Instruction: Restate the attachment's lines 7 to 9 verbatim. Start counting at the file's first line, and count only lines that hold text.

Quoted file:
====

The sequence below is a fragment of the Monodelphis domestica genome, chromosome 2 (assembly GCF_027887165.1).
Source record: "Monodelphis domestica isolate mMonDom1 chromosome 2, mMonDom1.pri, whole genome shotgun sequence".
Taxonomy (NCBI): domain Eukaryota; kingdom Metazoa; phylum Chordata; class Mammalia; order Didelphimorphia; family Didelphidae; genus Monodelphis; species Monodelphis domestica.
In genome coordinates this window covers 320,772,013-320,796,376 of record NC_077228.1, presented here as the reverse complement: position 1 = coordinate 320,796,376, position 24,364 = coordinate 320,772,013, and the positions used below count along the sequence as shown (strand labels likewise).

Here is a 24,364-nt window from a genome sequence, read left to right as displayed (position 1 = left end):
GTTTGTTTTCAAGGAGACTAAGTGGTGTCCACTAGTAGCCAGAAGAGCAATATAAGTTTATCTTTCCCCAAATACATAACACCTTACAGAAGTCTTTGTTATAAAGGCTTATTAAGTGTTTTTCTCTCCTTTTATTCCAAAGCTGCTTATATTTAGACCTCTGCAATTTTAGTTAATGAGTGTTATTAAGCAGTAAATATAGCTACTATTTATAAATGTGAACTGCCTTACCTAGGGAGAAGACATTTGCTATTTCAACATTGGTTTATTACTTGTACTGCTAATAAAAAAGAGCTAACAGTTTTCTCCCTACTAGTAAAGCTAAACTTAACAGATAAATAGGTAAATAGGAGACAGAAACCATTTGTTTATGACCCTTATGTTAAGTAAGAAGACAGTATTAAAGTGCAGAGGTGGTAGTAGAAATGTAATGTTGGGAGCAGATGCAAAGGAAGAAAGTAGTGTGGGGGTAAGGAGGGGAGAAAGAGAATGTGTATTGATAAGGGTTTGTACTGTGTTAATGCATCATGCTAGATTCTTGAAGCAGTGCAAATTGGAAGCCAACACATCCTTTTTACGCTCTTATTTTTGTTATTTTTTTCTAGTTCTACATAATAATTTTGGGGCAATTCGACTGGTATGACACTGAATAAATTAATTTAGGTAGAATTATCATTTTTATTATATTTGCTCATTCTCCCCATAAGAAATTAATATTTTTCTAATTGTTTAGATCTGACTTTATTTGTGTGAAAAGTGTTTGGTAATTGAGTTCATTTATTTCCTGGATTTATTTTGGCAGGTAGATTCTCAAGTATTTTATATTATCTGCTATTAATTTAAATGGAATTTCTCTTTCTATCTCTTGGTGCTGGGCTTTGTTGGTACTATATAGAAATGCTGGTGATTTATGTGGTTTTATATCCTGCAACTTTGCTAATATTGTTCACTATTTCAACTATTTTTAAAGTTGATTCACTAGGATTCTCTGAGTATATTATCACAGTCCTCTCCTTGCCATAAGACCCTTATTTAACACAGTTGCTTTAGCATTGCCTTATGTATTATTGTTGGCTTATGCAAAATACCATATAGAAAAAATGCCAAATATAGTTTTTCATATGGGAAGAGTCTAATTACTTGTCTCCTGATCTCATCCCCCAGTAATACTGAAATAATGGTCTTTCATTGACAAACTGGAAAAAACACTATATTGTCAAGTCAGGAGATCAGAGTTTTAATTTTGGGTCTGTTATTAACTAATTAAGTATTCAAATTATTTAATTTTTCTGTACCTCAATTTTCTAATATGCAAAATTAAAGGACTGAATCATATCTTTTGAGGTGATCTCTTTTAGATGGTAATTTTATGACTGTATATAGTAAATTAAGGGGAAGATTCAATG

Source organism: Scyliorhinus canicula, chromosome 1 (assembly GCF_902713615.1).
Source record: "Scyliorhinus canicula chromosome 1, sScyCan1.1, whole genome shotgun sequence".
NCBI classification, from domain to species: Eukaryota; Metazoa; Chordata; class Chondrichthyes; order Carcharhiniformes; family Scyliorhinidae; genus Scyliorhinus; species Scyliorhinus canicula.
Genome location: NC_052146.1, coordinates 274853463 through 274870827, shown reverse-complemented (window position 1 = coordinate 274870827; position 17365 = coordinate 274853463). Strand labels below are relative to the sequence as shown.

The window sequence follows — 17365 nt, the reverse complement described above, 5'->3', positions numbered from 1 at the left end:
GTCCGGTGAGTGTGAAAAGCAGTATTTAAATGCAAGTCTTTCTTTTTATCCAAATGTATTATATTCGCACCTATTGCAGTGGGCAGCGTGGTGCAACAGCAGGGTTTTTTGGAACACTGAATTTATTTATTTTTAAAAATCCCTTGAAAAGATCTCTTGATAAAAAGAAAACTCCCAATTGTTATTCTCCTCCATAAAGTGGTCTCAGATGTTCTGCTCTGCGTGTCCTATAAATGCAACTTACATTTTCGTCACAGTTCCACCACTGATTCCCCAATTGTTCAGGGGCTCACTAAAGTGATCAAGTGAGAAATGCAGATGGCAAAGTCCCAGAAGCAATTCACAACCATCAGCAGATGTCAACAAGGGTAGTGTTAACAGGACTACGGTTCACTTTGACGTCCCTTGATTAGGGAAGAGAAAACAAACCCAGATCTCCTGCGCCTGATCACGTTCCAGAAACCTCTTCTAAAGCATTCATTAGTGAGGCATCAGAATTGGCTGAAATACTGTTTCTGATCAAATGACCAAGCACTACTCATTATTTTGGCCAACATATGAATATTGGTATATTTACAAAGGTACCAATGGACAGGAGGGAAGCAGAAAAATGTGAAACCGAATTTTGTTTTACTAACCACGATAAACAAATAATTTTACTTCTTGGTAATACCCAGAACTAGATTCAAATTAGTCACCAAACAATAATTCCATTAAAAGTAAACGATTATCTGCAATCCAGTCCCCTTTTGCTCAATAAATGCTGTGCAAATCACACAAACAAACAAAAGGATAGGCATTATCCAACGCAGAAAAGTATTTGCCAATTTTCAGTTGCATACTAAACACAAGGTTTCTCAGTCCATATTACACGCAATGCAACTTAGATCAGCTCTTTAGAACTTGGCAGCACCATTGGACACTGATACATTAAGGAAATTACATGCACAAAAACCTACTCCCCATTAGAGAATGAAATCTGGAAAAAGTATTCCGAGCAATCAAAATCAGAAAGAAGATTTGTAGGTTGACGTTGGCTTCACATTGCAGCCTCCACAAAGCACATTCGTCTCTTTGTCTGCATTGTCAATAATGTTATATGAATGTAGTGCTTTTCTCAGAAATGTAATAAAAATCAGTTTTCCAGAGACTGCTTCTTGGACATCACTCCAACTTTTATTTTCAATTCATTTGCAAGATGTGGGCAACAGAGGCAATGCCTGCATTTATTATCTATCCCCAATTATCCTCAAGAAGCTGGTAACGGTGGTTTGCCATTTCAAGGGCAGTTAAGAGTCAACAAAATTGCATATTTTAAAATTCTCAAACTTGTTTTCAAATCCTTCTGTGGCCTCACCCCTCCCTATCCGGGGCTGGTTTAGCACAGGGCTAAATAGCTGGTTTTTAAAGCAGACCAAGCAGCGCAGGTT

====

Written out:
Source organism: Scyliorhinus canicula, chromosome 1 (assembly GCF_902713615.1).
Source record: "Scyliorhinus canicula chromosome 1, sScyCan1.1, whole genome shotgun sequence".
NCBI classification, from domain to species: Eukaryota; Metazoa; Chordata; class Chondrichthyes; order Carcharhiniformes; family Scyliorhinidae; genus Scyliorhinus; species Scyliorhinus canicula.